(2) Working with partners: The Government would focus the resettlement program on priority refugee situations where Canada can work with partners like the UNHCR, private sponsors and other resettlement countries. As a discretionary measure, the Minister may also choose to offer admission to Canada to vulnerable persons who do not qualify for the refugee classes by using subsection 25.1(1) or subsection 25.2(1) of the Immigration and Refugee Protection Act.
The proposed amendments would remove the source country class by repealing sections 148, 149 and Schedule 2 from the Regulations, along with any other references in the Regulations to the source country class.
The source country class was intended to be a flexible tool for humanitarian intervention, capable of responding to a variety of populations and situations. However, it has only proven to be effective under certain conditions in particular countries. The number of applications submitted and the acceptance rates for the class have both varied significantly depending on the country and year in question. For example, in Croatia, over 2 100 applications were submitted while the country was designated, but in Cambodia and Liberia, no applications were submitted while the countries were designated. In Sierra Leone and Sudan, fewer than 100 applications have been submitted in each country. In the Democratic Republic of Congo, El Salvador and Guatemala, fewer than 350 applications have been submitted per country.
In most countries, because so few applications are received each year, acceptance rates vary significantly from year to year. In some countries, one acceptance or refusal can result in a 100% or 0% acceptance rate. In Colombia and Bosnia-Herzegovina, the only two countries where several thousand applications are/were submitted annually, average acceptance rates are low at 13% and 23% respectively. In some years, acceptance rates fell as low as 4% in both countries.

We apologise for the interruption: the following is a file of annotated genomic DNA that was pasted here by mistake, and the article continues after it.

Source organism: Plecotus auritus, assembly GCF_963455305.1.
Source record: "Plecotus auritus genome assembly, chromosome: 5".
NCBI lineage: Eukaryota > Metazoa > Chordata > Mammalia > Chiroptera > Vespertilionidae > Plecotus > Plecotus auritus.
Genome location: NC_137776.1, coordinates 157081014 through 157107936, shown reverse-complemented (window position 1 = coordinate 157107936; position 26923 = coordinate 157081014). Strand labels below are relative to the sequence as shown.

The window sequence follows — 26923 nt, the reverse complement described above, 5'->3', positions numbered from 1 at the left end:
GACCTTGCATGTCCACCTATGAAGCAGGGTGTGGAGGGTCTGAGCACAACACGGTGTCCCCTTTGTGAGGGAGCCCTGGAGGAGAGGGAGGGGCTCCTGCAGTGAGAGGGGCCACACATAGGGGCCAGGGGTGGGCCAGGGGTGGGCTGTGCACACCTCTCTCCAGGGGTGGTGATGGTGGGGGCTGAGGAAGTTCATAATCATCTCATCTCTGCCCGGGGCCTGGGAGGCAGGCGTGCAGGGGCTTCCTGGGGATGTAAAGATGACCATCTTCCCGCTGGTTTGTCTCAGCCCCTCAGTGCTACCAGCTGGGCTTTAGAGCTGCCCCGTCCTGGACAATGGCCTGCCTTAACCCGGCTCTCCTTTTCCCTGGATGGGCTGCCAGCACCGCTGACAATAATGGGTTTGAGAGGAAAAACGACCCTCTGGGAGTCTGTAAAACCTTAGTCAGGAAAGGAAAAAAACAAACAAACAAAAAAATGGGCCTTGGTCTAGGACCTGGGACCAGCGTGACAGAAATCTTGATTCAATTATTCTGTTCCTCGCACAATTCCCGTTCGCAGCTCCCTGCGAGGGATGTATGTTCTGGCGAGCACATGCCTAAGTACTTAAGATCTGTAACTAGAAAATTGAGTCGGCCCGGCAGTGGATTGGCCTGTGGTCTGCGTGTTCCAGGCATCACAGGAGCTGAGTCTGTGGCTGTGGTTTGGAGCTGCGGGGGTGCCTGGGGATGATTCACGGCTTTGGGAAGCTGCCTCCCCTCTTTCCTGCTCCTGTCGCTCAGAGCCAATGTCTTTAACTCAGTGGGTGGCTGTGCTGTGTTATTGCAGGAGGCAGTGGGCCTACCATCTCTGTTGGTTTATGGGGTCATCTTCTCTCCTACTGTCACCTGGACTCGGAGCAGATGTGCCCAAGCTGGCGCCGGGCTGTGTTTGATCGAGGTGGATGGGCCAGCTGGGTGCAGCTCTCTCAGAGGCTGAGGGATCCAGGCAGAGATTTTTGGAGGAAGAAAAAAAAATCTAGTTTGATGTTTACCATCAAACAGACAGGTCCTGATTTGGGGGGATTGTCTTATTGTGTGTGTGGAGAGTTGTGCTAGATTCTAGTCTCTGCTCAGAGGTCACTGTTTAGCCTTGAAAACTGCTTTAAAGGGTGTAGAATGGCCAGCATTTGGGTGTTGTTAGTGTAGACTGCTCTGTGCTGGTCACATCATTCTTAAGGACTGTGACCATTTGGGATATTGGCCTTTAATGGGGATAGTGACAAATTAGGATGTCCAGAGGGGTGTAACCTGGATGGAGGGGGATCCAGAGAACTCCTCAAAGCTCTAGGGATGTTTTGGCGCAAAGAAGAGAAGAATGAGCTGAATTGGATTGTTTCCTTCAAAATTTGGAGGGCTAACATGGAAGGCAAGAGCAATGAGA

Taken together, the low approval and application intake rates suggest the class has not been very effective or efficient. Without the assistance of a referral organization, only a small number of applicants are able to apply in most countries, while in others so many ineligible persons are able to apply that the number of applications and expressions of interest becomes administratively burdensome, with negative impacts on other areas of visa processing. These problems are structural in nature and reflect the reality that it may not be possible to construct an efficient and flexible regulatory class for persons in their own countries. Therefore, the Government is proposing to repeal the class so that resources can be focused on populations where Canada can work with partners like the UNHCR, private sponsors and other resettlement countries.
Consultations with the UNHCR have suggested that repealing the class could benefit the organization and persons in need of humanitarian protection by making available more resettlement spaces for UNHCR-referred refugees. Improving CIC’s planning and resource allocation would also improve forecasting for the number of UNHCR referrals required to meet the levels established in the Annual Report to Parliament on Immigration. This would bring more predictability into UNHCR’s role as a referral organization and better enable CIC and UNHCR to work together to meet the increased resettlement levels committed to under the Balanced Refugee Reform Act.
Benefits and costs
Because resettlement levels are fixed under CIC’s annual levels plan, the resources dedicated to the Government Assisted Refugee (GAR) and Privately Sponsored Refugees (PSR) programs will remain unchanged. Funding for the source country class comes from the funding set aside for the Refugee Program in the Main Estimates and, following a proposed repeal, the money would remain within the Refugee Program.